Pulliam and Morris Reach Boiling Point at South Boston
Post-Race Fireworks Flare Up After Tangle on the Track
By Elgin Traylor - Twitter: @elgintraylor
EDITOR'S NOTE:  Approximately two hours after this story was posted Tuesday, NASCAR officials handed down fines and suspensions to three individuals involved in the post-race altercation at South Boston.  Lee Pulliam, Peyton Sellers (part of Morris' Sellers Racing team) and crew member Terry Powell were each suspended from NASCAR indefinitely and fined.  Pulliam received a $1,000 fine, Sellers $750 and Powell $500 in addition to their suspensions. 

It was the last time the two Late Model Stock Car heavy weights were planning to run in the 2011 season and nothing was left on the table.  A clash of youth and experience were welded together from the summer months on as the two fought for glory.  Even though Philip Morris and Lee Pulliam raced different tracks and rarely went head-to-head, the tension was building. 

The backdrop was South Boston Speedway (VA) for the 300 lap season finale.  The result was chaos after the race was completed. 

To no surprise, Morris won the event marking his 20th win of the 2011 season at the Virginia track.    The 300-lap season-ending contest matched up the best Late Model Stock drivers from the area.  Although Morris' team had a strategy for 300 laps, the 301st circuit, followed buy 302 and 303, were not in the cards. 

Morris found himself getting out of a wrecked racecar in victory lane after Lee Pulliam, the Virginia is for Racing Lovers 300 winner, wrecked him and then plowed him head-on after the checkered flag.  Pulliam was showing his disapproval of Morris after the two tangled for the top spot earlier in the race.

"We were on the cool down lap and he comes flying around the track and crashes my car," said Morris.  "If that wasn't enough, I backed away to go to victory lane and he takes off like the start line at the Summer Nationals (an NHRA Drag Racing event) and rams into me head on.  It was pretty dangerous and pretty reckless.  In my opinion, he just way overreacted.  It was very unfortunate for everybody involved."

"I reacted and I really shouldn't have," said Pulliam in a phone interview on Tuesday.  "When I spun him out, he hit me in the left rear and we ended up facing each other.  I ended up putting the car in gear and running into the front end of his car.  It's something that shouldn't have happened, but everybody was just fed up with it."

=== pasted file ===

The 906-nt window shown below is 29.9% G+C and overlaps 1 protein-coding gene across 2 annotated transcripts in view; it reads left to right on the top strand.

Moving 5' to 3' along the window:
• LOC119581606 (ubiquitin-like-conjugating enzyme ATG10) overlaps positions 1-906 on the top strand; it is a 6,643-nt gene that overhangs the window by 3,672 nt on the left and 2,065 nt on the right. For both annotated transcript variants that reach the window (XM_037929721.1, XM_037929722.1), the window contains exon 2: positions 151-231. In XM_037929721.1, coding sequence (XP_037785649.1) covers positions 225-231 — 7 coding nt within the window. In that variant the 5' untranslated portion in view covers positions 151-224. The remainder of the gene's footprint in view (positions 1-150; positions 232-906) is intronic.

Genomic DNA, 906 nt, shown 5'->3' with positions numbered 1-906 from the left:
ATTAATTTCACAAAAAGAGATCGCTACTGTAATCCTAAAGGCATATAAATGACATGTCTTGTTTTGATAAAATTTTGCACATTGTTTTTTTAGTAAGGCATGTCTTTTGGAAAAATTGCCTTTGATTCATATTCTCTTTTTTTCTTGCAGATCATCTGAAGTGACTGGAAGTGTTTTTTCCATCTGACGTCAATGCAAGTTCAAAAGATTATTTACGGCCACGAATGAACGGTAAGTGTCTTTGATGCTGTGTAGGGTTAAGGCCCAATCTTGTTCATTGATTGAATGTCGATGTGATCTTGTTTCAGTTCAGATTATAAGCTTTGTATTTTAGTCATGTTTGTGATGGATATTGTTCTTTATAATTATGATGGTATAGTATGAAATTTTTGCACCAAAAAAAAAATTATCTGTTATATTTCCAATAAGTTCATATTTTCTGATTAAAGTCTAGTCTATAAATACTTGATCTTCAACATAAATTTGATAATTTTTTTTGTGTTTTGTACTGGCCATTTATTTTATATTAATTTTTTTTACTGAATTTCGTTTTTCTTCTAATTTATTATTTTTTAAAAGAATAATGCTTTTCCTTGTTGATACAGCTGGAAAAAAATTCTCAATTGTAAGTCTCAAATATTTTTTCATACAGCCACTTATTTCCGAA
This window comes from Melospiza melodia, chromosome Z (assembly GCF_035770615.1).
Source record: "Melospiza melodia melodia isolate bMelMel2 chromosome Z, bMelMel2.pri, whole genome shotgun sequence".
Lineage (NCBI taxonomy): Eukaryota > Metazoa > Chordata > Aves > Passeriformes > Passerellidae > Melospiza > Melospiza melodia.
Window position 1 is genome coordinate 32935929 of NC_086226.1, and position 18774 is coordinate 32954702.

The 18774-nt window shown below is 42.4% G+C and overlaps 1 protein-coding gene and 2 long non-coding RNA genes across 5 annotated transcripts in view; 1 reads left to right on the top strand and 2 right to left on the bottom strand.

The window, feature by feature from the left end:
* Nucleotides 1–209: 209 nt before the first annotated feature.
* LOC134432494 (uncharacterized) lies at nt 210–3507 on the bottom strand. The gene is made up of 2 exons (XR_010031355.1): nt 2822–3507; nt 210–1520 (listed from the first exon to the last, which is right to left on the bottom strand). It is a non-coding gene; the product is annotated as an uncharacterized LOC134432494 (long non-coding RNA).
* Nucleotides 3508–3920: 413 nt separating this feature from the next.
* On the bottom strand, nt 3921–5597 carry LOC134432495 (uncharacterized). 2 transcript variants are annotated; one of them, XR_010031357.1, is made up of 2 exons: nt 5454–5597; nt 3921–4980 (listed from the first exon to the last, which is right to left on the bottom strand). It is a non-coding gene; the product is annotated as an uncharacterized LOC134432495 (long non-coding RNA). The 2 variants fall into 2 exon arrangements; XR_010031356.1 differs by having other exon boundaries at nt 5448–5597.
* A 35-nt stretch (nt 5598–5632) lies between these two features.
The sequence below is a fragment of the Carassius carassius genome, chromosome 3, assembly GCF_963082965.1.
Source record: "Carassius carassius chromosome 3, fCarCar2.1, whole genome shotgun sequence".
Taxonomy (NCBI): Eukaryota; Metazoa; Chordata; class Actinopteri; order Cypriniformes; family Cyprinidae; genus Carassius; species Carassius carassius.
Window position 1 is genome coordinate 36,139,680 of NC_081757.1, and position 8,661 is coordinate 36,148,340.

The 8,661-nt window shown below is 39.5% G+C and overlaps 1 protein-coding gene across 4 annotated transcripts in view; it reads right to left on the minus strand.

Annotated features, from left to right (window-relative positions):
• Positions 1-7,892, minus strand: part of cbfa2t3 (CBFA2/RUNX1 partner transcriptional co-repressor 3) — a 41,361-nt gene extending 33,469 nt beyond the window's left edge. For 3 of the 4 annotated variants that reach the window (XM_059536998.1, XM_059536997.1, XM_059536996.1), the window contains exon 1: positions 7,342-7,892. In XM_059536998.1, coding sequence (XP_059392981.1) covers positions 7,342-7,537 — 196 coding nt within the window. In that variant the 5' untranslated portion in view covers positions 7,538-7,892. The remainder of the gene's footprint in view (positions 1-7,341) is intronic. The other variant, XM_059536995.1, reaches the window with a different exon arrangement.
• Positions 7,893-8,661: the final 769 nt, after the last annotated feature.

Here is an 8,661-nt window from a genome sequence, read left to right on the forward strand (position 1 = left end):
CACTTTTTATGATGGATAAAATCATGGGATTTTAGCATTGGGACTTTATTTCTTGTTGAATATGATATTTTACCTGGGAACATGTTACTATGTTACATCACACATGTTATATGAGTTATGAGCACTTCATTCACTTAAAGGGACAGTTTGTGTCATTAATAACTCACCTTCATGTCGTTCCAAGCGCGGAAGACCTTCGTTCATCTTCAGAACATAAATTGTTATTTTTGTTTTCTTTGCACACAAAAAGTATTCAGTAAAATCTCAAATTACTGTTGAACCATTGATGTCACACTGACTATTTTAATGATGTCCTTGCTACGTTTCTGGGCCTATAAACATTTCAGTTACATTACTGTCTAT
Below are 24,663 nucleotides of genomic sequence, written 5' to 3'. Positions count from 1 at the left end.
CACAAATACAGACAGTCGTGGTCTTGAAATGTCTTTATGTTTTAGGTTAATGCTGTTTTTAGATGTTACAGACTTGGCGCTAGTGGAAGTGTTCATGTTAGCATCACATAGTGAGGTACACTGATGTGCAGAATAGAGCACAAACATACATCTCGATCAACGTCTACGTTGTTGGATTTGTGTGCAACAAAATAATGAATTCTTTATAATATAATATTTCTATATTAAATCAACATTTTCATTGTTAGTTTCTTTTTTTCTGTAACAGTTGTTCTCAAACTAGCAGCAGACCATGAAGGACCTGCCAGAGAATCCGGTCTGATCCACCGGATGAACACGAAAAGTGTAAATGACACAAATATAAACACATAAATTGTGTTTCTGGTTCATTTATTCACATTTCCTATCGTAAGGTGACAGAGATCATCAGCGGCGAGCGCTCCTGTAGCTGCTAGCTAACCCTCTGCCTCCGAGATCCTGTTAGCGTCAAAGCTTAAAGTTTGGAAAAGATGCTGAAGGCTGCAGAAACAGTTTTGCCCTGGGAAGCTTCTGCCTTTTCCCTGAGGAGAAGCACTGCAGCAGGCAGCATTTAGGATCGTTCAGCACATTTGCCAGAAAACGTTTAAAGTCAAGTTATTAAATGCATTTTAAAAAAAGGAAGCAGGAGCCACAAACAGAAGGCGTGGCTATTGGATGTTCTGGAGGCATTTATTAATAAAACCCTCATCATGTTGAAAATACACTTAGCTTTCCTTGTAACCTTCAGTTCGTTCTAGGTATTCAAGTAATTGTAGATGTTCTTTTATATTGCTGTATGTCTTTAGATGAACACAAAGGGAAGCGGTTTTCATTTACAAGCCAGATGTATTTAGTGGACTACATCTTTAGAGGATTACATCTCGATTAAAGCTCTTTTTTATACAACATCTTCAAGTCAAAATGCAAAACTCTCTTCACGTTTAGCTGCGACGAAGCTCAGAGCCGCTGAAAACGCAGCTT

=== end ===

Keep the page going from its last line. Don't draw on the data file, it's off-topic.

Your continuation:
This comes after Pulliam and Morris did a six month dance around the Southeast towards each other.  Both were track champions, both were marquee names in the national spotlight as the Whelen All American Series Championship was up for grabs.  Morris took the title for the fourth time in his career after racking up 20 wins.  Pulliam ended up third in points after scoring 18 wins in 32 starts.  Pulliam had more top five's and top 10's than Morris, but was unable to score enough points to win the title.

"On occasion, when  SoBo and Motor Mile  are not running together, Pulliam and I end up racing each other," explained Morris.  "It's always very competitive.  With about 80 laps to go (at South Boston), I did a cross-over on him on the backstretch to get the lead back.  He didn't expect me to be there and there was contact and he spun out and had to go to the rear.   I was underneath him and they didn't put me to the rear."

"All year it's been a rule that if you spun a guy who was leading out, you were going to the back," said Pulliam.  "I wish the racetrack had taken that into consideration, but they didn't.  We came back up from the rear and finished third and that's when all the chaos broke out.

"Hindsight 20-20 you wish didn't do what did once you've done it," added Pulliam.  "It's just been a long season of battling and getting the wrong end of the deal with him (Morris) on every occasion.  It's definitely not a one-time deal.   We were ganged up on several times by his teammates at South Boston, several times while going for the national deal.  We have been fighting it all year and I have been holding my temper, but it finally got the best of me."

This all comes just a few weeks after Pulliam did a bump and run move on Matt McCall to win the big race at Martinsville.

Morris was not pleased with the situation, but looks more towards the future of the sport after an incident like this. 

"The concern I have is that there are so many young guys moving up from the lower divisions that are just watching what's going on," added Morris.  "I hate it because that's the thing we need to guard ourselves on.  We can't do these things that are detrimental to the sport.  It will just take away from all we have worked on."

It's also unclear what type of a penalty (if any) will be issued by the track or NASCAR to Pulliam for what was seen by Morris as a situation where things have to be taken care of.

"I understand the emotions and something has to be done," explained Morris.  "It's easy for me to be merciful because I needed all the time myself.   I think NASCAR needs to step in and say we need to protect this from happening again because this was over the top."

Pulliam, who admitted to being caught up in the heat of the moment, now looks at what could a major blow to his a career

"I would like to apologize to all that are involved," said Pulliam.  "It was a heck of a rivalry.  Without him there it would be boring and without me there it would be boring.  It's made the fans come back out to the race track.    Now I am sitting here worried about what NASCAR is going to do to me. "

Philip Morris with a wreck car stands in victory lane at South Boston.  (James Price Photo)